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To celebrate Vikings Live, we have replaced our Roman alphabet with the runic alphabet used by the Vikings, the Scandinavian ‘Younger Futhark’. The ‘Younger Futhark’ has only 16 letters, so we have used some of the runic letters more than once or combined two runes for one Roman letter.

For an excellent introduction to runes, we recommend Martin Findell’s book published by British Museum Press.

More information about how we have ‘runified’ this site

 

Project director

Department of Greece and Rome 

Project curators

Supported by

The Leverhulme Trust
  • The Shelby White - Leon Levy Program for Archaeological Publications

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Project progress

 

The Naukratis project is interdisciplinary and collaborative, involving scholars from many museums and research institutes across the world – in the UK, Europe, Egypt, the USA and Australia.

Work began in 2003 with a focus on Greek pottery, the largest single group of finds from Naukratis, and one of the most important and varied Archaic and Classical pottery assemblages known from the ancient world. The British Museum's research on this was in part conducted in collaboration with researchers of the SFB 295 B.1 ‘Griechische Kunst und Kunsthandwerk in Ägypten. Kulturtransfer und Interaktion in archaischer Zeit’ at the University of Mainz, Germany, led by Ursula Höckmann.

While the main focus was on the British Museum collection, a loan of nearly 1,000 sherds of Greek pottery from the Ashmolean Museum in Oxford enabled us to study them alongside our own material.

In 2004, a joint conference at the British Museum examined Greek pottery from Naukratis in the context of exchange in the Eastern Mediterranean. The proceedings were published in 2006 (Villing and Schlotzhauer 2006), revealing much new information on the early Greek inhabitants and visitors of Naukratis, their religious life, and the networks of exchange of which the town was a part. Greek pottery from Naukratis also provided a rich field for scientifically investigating Archaic pottery production in the East Greek ‘mother cities’ of Naukratis that remained poorly understood. One of the results that emerged from this work was the identification of a workshop of Greek-style pottery in sixth century BC Naukratis.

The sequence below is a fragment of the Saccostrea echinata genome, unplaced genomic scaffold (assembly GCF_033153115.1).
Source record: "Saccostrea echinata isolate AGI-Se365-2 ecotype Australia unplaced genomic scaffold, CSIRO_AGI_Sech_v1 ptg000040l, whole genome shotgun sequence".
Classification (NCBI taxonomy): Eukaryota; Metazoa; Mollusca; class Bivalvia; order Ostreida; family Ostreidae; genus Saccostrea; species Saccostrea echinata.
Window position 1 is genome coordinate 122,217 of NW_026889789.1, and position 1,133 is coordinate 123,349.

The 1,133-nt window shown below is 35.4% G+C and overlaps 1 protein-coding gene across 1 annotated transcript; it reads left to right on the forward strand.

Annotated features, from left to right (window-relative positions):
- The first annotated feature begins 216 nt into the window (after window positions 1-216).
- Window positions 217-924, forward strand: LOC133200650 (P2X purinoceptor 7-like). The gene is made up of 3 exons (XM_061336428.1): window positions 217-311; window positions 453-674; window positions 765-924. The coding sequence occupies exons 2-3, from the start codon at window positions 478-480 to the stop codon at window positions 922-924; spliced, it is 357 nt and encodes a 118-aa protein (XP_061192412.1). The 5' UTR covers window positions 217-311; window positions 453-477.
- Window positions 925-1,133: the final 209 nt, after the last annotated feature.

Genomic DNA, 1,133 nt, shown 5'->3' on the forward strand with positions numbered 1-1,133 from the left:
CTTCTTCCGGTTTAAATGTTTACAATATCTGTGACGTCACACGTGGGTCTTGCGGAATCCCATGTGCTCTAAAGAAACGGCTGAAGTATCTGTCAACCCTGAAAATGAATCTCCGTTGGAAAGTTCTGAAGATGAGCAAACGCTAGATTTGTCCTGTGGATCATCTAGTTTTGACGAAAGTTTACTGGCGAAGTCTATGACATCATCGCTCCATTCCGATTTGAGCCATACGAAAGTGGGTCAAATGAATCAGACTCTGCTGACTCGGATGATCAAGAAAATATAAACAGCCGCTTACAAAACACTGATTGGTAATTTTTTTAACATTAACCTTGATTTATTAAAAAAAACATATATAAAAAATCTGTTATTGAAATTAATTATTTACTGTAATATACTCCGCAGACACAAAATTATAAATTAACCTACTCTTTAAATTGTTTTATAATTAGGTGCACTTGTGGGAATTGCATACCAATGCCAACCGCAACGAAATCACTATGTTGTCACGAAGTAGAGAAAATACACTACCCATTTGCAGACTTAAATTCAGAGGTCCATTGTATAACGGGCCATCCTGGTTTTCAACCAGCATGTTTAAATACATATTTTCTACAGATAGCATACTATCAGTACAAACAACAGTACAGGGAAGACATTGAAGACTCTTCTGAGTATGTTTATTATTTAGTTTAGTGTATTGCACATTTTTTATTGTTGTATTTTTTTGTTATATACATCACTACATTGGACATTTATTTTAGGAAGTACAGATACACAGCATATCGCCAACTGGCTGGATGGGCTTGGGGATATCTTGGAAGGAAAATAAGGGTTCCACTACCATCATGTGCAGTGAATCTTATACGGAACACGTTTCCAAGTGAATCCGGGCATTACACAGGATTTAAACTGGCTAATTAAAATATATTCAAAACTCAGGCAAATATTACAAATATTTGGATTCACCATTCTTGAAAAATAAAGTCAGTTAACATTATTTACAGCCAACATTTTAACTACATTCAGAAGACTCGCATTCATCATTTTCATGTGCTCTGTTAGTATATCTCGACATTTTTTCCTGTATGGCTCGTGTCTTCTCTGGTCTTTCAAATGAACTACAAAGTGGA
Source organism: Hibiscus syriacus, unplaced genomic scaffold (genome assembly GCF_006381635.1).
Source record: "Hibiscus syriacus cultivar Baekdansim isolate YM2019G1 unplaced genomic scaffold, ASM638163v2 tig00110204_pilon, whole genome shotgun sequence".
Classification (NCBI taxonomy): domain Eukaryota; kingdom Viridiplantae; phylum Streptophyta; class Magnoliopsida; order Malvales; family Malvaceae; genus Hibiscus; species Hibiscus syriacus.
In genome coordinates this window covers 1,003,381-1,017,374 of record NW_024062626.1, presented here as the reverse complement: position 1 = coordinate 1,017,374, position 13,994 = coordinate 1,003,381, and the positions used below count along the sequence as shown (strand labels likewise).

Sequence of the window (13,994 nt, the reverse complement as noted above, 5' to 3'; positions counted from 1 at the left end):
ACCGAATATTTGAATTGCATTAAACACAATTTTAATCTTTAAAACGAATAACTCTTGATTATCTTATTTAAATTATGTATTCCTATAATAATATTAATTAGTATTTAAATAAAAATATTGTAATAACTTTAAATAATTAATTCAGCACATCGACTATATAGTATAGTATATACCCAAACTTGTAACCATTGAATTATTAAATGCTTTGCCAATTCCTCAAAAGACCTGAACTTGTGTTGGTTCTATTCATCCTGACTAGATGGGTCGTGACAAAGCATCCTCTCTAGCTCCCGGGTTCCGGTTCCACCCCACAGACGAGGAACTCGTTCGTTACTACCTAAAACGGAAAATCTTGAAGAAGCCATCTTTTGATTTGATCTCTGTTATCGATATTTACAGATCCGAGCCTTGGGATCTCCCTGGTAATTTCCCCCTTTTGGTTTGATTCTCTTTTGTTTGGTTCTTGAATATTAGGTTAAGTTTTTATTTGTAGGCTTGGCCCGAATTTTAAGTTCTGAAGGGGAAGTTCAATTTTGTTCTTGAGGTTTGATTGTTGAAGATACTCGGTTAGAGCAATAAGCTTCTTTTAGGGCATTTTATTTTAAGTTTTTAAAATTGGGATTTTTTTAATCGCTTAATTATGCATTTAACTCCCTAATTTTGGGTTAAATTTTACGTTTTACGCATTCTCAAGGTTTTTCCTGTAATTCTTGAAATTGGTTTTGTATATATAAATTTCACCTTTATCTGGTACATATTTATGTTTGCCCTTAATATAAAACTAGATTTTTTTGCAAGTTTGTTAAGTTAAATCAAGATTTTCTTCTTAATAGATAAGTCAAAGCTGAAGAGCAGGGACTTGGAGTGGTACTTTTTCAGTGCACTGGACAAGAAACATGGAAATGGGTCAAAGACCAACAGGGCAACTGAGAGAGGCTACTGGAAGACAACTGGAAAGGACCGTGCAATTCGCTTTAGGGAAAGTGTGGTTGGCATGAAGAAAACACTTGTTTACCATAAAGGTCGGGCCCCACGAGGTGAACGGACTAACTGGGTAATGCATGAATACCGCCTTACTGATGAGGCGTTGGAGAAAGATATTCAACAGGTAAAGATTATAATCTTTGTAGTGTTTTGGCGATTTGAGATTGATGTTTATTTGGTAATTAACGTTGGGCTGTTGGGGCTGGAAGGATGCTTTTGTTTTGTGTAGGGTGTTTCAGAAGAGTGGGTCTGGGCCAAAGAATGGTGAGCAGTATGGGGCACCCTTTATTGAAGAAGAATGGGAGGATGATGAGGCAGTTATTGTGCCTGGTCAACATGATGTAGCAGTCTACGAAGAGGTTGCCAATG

With time, however, it became increasingly clear that the site could only be fully understood if other categories of finds, and later periods, were considered. Moreover, not only the objects in the British Museum, but also the large number of finds in other collections, had to be included.

In 2009, a workshop on ‘Egyptians and Foreigners in the Nile Delta: Trade and Interaction’ was held at the British Museum with scholars working on Naukratis and related sites such as Kom Firin, Sais, Tell Dafana, and Herakleion-Thonis. This was a first step in aiming for a broader and more balanced view of Naukratis.

As a second phase of the project, a collaboration with Penny Wilson of Durham University was initiated and external funding sought. This began in 2011 with three project curators, supported by academic experts and student volunteers, working in partnership with curators and collections managers in museums and institutions with holdings of Naukratis material. Their aim is to re-unite and re-contextualise the entire body of finds from Naukratis. This includes both Greek and Egyptian objects from the site’s beginnings in the seventh century BC through to the end of the Ptolemaic period.